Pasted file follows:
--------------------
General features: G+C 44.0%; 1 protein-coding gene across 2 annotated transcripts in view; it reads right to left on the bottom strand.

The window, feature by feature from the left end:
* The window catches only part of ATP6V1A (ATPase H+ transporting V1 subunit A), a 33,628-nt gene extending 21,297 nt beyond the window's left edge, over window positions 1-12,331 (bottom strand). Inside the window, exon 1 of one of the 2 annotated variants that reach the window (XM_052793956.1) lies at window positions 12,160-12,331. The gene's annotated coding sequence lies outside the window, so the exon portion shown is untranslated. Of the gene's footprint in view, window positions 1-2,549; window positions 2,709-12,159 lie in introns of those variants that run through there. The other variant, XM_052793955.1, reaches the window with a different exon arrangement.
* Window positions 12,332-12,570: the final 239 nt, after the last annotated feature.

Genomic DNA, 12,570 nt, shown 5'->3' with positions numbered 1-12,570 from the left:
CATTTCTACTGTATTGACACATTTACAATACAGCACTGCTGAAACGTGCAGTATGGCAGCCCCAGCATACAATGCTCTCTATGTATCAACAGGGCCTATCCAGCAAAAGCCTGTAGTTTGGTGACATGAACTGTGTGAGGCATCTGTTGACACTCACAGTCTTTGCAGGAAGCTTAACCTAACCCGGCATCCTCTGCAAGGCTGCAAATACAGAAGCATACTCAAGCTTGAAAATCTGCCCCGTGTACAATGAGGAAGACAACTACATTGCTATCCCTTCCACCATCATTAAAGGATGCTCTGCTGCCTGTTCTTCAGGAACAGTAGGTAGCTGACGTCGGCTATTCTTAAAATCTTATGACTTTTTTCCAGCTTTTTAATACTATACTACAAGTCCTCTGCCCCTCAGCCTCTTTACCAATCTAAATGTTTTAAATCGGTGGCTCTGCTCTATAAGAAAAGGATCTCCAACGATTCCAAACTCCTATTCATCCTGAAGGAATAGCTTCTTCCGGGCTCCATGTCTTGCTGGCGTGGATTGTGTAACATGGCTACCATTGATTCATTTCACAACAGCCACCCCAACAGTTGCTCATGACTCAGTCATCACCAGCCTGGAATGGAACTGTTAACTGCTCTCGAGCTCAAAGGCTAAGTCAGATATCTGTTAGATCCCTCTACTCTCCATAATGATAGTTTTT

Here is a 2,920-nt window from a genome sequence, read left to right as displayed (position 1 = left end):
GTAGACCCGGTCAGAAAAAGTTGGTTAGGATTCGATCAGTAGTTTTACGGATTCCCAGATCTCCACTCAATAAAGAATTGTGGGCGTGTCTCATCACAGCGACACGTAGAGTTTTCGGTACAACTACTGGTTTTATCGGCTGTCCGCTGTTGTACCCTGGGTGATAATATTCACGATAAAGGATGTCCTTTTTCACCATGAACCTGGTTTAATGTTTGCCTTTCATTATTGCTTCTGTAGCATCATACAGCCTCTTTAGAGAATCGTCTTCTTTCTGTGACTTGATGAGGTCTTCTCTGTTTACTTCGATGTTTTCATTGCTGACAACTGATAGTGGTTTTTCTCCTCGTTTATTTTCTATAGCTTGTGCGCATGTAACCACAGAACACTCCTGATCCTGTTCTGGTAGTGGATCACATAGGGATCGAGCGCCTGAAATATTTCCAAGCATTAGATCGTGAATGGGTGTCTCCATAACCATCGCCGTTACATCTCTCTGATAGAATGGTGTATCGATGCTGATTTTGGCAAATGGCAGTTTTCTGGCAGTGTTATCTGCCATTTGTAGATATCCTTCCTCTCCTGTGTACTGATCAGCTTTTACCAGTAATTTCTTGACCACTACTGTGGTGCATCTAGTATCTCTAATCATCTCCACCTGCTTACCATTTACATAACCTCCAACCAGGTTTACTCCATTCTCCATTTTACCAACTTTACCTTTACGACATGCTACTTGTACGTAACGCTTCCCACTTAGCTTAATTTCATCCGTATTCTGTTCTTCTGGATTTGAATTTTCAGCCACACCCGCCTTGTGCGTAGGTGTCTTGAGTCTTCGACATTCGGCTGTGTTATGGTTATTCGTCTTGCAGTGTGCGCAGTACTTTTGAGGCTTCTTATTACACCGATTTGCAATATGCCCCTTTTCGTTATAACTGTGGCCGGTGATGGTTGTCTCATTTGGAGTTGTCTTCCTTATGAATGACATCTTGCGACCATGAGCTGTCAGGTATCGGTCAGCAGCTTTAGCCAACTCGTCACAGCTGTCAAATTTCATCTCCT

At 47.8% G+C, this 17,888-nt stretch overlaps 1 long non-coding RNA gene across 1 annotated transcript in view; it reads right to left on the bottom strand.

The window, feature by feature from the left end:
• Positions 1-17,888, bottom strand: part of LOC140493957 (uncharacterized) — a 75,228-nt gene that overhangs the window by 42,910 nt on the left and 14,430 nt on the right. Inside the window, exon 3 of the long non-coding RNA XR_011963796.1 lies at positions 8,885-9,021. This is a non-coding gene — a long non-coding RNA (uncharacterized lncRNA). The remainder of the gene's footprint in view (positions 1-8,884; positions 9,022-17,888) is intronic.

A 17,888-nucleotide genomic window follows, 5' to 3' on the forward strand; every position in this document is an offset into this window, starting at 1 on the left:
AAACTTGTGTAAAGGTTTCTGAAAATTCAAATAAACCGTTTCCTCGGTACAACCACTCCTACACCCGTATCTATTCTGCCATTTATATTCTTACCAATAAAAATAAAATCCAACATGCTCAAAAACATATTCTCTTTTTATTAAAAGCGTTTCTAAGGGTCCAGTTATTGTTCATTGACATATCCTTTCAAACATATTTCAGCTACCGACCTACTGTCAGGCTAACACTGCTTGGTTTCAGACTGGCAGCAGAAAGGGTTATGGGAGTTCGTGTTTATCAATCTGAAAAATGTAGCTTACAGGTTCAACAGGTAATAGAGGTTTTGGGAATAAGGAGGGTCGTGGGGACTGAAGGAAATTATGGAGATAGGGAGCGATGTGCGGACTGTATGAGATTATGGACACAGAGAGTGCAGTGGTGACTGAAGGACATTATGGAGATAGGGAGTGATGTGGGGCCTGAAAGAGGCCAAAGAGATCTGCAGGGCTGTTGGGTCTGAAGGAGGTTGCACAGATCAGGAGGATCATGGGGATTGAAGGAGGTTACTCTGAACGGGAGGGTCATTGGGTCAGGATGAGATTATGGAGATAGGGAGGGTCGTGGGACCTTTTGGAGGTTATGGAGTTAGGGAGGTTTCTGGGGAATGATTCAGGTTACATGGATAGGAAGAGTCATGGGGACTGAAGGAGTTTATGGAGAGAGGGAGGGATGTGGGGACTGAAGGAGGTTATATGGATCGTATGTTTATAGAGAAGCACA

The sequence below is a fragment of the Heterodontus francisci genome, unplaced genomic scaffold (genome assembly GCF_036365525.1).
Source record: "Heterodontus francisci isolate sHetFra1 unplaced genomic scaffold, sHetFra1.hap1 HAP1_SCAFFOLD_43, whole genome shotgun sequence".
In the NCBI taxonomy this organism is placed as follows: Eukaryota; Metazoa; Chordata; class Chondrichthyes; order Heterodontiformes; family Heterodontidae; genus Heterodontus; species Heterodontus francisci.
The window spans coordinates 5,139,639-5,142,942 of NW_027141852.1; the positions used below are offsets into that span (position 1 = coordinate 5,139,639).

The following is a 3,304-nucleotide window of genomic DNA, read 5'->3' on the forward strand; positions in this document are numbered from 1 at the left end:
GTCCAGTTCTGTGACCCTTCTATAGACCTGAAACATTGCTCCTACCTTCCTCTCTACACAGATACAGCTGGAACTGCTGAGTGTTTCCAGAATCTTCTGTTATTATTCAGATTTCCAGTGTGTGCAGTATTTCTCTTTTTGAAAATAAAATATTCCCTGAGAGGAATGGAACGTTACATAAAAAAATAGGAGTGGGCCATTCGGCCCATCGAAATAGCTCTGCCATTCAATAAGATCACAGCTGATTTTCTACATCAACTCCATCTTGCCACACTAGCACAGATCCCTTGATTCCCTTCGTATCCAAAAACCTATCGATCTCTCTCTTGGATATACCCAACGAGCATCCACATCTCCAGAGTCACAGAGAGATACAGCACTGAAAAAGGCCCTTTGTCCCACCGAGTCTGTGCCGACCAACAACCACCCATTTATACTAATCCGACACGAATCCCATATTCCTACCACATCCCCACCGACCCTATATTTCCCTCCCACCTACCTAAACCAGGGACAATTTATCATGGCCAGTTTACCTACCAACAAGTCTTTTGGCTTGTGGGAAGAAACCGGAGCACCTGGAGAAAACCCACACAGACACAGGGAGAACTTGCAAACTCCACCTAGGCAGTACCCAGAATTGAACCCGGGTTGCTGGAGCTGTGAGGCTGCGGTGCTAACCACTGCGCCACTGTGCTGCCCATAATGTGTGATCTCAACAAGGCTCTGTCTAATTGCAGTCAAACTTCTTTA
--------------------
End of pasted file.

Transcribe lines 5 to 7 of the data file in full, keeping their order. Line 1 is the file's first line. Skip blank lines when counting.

Genomic DNA, 12,570 nt, shown 5'->3' with positions numbered 1-12,570 from the left:
CATTTCTACTGTATTGACACATTTACAATACAGCACTGCTGAAACGTGCAGTATGGCAGCCCCAGCATACAATGCTCTCTATGTATCAACAGGGCCTATCCAGCAAAAGCCTGTAGTTTGGTGACATGAACTGTGTGAGGCATCTGTTGACACTCACAGTCTTTGCAGGAAGCTTAACCTAACCCGGCATCCTCTGCAAGGCTGCAAATACAGAAGCATACTCAAGCTTGAAAATCTGCCCCGTGTACAATGAGGAAGACAACTACATTGCTATCCCTTCCACCATCATTAAAGGATGCTCTGCTGCCTGTTCTTCAGGAACAGTAGGTAGCTGACGTCGGCTATTCTTAAAATCTTATGACTTTTTTCCAGCTTTTTAATACTATACTACAAGTCCTCTGCCCCTCAGCCTCTTTACCAATCTAAATGTTTTAAATCGGTGGCTCTGCTCTATAAGAAAAGGATCTCCAACGATTCCAAACTCCTATTCATCCTGAAGGAATAGCTTCTTCCGGGCTCCATGTCTTGCTGGCGTGGATTGTGTAACATGGCTACCATTGATTCATTTCACAACAGCCACCCCAACAGTTGCTCATGACTCAGTCATCACCAGCCTGGAATGGAACTGTTAACTGCTCTCGAGCTCAAAGGCTAAGTCAGATATCTGTTAGATCCCTCTACTCTCCATAATGATAGTTTTT

Here is a 2,920-nt window from a genome sequence, read left to right as displayed (position 1 = left end):